Here's how it works:

  • The original dataset is duplicated to create two copies of the data

  • In one copy, the treatment indicator column is changed to 1 for all rows

  • In the other copy, the treatment indicator is changed to 0 for all rows

  • The two copies of the data are then concatenated into a single dataset

This transformed dataset now contains simulated treatment and control groups, with the treatment indicator column identifying which group each row belongs to. We can then train a single uplift model on this concatenated data.

The main advantage of this approach is simplicity. By converting the problem into a single modeling task, we avoid the complexity of training and maintaining multiple models. The data transformation also creates balanced treatment and control groups, even if the original data had imbalanced group sizes.

However, the class transformation method has some downsides:

  • It discards the original group assignments, which can introduce bias

  • The simulated treatment and control groups may not accurately reflect reality

  • It provides less flexibility compared to explicitly modeling each group separately

Overall, the class transformation is a straightforward way to build an uplift model from a single dataset. But the two model approach tends to produce more accurate results since it preserves the original group assignments. The choice between these methods depends on the nature of the data and the desired model complexity. In some cases the simplicity of the class transformation may outweigh the limitations.

Modeling Uplift Directly

A more advanced approach is to model the uplift directly as the target variable. This involves developing machine learning models that are optimized to predict the incremental impact of a treatment, rather than just predicting an outcome.

The key steps are:

  1. Engineer features that are likely related to uplift. These could include customer attributes, behavioral data, derived metrics, and campaign metadata.

  2. Model uplift by training directly on the uplift values in your historical training data. For example, uplift could be calculated as the difference in response rate between treatment and control groups.

  3. Use a model capable of predicting a continuous target like uplift. Options include linear regression, neural networks, gradient boosted machines, and model ensembles.

  4. Tune the model to optimize uplift-based metrics rather than standard accuracy.

Modeling uplift directly has some benefits compared to the two model approach:

  • The model is optimized end-to-end for the actual goal of maximizing uplift. This can improve performance.

  • There is no discrepancy between the training objective and evaluation metric.

  • Feature engineering can focus exclusively on predictive uplift factors.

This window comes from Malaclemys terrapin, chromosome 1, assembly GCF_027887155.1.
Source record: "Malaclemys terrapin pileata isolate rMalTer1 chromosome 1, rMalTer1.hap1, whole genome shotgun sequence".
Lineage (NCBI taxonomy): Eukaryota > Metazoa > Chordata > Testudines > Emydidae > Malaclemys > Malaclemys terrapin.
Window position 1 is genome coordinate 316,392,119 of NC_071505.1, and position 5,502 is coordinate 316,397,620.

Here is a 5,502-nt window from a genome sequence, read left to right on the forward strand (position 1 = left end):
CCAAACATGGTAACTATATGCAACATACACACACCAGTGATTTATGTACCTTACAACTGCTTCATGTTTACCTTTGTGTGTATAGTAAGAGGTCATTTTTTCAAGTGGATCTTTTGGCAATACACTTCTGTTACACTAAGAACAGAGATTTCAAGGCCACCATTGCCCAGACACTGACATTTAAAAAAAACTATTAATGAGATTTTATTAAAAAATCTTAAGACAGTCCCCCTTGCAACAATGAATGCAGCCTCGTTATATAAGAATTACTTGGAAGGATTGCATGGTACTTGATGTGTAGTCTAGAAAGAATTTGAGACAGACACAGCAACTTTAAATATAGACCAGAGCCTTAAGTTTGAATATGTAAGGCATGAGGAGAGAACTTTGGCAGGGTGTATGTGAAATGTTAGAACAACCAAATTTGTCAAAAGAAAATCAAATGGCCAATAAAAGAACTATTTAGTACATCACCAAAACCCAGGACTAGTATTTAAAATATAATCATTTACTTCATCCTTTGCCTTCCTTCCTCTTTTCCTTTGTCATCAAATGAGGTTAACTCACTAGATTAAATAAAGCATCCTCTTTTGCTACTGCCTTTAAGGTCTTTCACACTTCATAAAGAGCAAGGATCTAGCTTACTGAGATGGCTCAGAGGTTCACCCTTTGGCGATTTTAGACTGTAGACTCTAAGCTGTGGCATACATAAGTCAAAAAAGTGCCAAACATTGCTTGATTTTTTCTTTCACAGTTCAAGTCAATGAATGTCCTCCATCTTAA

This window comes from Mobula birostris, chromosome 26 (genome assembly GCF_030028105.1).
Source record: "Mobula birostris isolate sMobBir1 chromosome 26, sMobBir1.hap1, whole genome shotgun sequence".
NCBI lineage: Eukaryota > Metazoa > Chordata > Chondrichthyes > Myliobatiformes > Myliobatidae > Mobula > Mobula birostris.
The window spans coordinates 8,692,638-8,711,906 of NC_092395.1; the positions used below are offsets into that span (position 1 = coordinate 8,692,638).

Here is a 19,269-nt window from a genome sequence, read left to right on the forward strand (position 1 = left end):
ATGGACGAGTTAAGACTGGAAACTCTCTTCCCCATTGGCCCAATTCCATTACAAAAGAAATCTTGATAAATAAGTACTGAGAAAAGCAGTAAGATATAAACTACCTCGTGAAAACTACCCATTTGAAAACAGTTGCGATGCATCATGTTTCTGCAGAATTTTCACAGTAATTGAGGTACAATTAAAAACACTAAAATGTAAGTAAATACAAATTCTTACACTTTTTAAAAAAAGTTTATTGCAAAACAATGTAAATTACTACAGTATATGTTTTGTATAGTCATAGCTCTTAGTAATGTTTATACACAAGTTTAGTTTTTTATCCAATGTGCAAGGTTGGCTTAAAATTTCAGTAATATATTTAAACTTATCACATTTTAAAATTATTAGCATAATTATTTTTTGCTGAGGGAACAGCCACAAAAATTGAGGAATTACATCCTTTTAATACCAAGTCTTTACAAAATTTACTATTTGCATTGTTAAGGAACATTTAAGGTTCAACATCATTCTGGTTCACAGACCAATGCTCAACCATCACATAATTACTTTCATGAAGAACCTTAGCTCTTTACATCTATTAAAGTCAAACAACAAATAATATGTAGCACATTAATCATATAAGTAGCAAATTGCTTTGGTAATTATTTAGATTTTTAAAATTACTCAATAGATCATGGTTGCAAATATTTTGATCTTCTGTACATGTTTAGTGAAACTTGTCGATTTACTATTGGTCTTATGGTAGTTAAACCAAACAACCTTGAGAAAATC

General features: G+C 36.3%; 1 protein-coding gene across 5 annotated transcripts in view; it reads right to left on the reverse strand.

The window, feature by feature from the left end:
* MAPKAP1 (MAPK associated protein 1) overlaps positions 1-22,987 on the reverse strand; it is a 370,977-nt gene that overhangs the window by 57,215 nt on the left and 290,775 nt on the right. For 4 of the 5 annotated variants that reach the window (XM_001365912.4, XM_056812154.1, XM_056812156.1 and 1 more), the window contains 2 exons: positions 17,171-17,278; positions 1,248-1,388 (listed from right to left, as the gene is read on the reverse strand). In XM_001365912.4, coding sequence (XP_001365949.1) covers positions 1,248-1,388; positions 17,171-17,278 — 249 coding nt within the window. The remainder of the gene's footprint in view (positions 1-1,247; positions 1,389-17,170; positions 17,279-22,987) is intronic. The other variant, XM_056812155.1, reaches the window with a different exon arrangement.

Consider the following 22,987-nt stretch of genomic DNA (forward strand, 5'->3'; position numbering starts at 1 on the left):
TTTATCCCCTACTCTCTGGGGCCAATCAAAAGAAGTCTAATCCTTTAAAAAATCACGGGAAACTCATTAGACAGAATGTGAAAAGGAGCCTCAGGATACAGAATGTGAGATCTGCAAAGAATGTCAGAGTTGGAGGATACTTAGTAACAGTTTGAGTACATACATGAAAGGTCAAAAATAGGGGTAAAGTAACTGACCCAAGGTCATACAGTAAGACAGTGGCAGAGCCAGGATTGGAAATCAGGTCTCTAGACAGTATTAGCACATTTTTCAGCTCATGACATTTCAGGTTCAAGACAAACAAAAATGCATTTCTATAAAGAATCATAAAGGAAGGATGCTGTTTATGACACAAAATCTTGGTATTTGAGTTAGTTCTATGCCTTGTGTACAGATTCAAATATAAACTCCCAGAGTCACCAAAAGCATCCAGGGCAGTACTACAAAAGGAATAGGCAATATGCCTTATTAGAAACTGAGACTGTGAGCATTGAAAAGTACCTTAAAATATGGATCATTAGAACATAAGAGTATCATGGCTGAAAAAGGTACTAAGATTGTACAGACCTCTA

However, directly modeling uplift has greater complexity. It requires:

  • Sufficient historical data with both control and treatment groups.

  • Careful data checks to ensure accurate uplift values.

  • More advanced machine learning algorithms capable of regression.

  • Custom evaluation metrics based on uplift.

So while direct uplift modeling has advantages, it may be more difficult to implement in practice than other approaches. The added complexity must be weighed against potential performance gains for each use case. But in situations with abundant data, directly modeling uplift is an appealing option.

Evaluating Model Performance

Performance evaluation is crucial for uplift modeling to ensure the model is accurately predicting incremental lift. There are several key metrics that can be used:

  • Accuracy measures the overall proportion of correct predictions. However, for uplift modeling we care more about the relative accuracy between treatment and control groups.

  • Uplift curves show the cumulative uplift captured as a function of the percentage of population targeted. A larger area under the curve indicates better performance.

  • Qini coefficient summarizes the uplift curve into a single number, calculated as the area between the uplift curve and the neutral line. Higher Qini is better.

  • Relative uplift compares the difference in outcomes between treatment and control groups to the baseline expected outcome.

To properly evaluate an uplift model, a holdout set is crucial to avoid overfitting. The training set is used to build the model, while the holdout set provides an unbiased estimate of real-world performance. Without a holdout set, it's easy to overestimate uplift.

Some common evaluation pitfalls to avoid:

  • Leakage between training and holdout data

  • Holdout set not representative of real population

  • Failure to compare performance to baseline expected outcome

  • Assessing overall accuracy rather than difference between treatment/control groups

Proper uplift model evaluation requires care and discipline to generate realistic estimates of incremental lift for business decision making. Using an appropriate holdout set and metrics focused on uplift are key.

Traditional Uplift Metrics

Uplift modeling aims to quantify the incremental impact of a treatment (e.g. marketing campaign) on an outcome of interest (e.g. customer retention). To evaluate model performance, we need metrics that can estimate this uplift effect. The most common traditional uplift metrics are:

Absolute Uplift

Absolute uplift is the simple difference between the outcome with the treatment and the outcome without:

Absolute Uplift = Outcome with Treatment - Outcome without Treatment

For example, if the customer retention rate with a loyalty program is 60% and only 40% without, the absolute uplift is:

Absolute Uplift = 60% - 40% = 20

Relative Uplift

Relative uplift expresses the uplift as a percentage of the baseline outcome:

Relative Uplift = (Outcome with Treatment - Outcome without) / Outcome without

Using the same example with 60% and 40% retention rates, the relative uplift is: